Make friends in Hope Springs
Pull up a chair and discover the strength and sustenance of friendship with Jessie, Margaret, Louise, Beatrice, and Charlotte, as the unique bond forged between these five remarkable women is put to the test when one of their own is stricken with a deadly illness. Filled with the mystery and wonder that make life worthwhile, Hope Springs will lift your spirits and warm your heart.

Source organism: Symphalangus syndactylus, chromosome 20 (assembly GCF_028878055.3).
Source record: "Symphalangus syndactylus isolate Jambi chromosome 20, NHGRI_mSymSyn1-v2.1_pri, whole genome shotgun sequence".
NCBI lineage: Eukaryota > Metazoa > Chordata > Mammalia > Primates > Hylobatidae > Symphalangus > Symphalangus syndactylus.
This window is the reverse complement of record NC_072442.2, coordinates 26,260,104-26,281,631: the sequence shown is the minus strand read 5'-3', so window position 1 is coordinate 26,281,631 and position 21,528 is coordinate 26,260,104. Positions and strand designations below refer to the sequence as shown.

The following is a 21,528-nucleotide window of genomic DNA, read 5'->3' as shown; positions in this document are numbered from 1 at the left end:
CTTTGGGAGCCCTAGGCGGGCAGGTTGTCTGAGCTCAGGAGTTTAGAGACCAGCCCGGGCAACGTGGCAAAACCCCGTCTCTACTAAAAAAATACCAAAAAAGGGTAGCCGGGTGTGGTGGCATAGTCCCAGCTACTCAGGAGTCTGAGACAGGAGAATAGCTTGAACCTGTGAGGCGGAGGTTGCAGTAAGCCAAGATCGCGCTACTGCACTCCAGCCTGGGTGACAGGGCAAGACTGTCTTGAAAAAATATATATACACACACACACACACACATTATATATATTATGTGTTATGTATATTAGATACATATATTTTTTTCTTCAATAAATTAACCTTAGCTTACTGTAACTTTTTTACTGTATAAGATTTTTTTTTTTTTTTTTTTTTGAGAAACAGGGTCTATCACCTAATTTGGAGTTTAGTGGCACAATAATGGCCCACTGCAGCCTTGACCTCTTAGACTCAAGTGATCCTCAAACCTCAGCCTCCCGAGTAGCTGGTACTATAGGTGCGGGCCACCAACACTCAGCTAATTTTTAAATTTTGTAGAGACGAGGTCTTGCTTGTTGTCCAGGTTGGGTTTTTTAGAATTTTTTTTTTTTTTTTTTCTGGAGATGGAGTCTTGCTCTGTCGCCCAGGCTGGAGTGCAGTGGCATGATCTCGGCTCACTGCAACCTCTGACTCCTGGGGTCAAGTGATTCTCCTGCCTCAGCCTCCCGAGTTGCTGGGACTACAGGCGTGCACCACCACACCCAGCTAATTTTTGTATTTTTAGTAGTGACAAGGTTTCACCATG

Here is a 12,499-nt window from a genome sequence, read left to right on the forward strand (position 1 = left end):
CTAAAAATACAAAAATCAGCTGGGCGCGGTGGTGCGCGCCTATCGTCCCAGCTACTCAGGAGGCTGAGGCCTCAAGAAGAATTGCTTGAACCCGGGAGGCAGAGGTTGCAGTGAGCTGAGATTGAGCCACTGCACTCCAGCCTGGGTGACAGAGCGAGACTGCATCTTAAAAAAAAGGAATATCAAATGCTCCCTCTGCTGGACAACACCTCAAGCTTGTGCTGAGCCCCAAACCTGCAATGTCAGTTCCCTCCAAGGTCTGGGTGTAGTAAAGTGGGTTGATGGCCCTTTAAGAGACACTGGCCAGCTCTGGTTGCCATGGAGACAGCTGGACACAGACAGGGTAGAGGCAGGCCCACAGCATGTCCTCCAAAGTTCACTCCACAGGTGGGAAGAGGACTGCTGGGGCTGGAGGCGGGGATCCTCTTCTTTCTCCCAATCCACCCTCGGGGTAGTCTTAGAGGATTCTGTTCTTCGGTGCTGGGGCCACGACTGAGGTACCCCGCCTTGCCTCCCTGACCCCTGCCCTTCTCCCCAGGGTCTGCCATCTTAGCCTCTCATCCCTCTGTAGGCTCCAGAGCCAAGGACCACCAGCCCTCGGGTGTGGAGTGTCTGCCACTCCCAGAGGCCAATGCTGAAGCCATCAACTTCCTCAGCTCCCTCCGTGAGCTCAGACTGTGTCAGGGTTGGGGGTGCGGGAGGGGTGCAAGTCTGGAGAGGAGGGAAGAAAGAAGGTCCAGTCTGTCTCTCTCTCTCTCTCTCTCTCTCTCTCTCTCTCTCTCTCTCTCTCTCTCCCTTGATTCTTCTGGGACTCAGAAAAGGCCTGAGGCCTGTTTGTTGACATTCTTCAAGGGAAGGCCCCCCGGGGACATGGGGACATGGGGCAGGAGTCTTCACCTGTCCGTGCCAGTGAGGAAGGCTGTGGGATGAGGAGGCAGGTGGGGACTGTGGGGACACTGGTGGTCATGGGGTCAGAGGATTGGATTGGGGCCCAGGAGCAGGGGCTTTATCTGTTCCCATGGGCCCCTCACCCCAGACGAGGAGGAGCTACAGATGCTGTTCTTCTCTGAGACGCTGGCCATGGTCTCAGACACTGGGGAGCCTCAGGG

Like Rebecca Wells in Divine Secrets of the Ya-Ya Sisterhood, Hinton has a knack in her novels for tapping into a woman's longings for lifelong, authentic, messy friendships. In this engaging follow-up to The Friendship Cake, Hinton picks up the threads of the lives of the five quirky women who make up the North Carolina Hope Springs Community Church cookbook committee and spins out more of their stories. She hangs her narrative on gardening as a metaphor for life, occasionally succumbing to clich s ("They were rough and spindly souls with very shallow roots"), but usually handling the theme with subtlety. There's plenty of room for metaphor. Pastor Charlotte finds she has lost her faith as she attempts to help Brittany's mother, Nadine, recover from her second suicide attempt. Louise ponders grief and love; Bea enjoys her newlywed status; Margaret wrangles with breast cancer; and Jessie battles fear that James will abandon her again and agonizes over a possible move. Hinton admirably mixes poignant moments (the friends shaving their heads in solidarity with Margaret) with amusing incidents (Louise notes, "This tea tastes like shit, Beatrice" and discovers it's Easy Movement, a laxative drink). While she avoids tendering pat answers to difficult questions of faith, Hinton folds themes of hope and redemption into her story. Conservative CBA readers may shrink from such expletives as "Jesus!" or "horseshit!"; Louise's lesbian status; feminine gender references to God; or the occasional sexual description but many readers of faith should find this novel both entertaining and tender.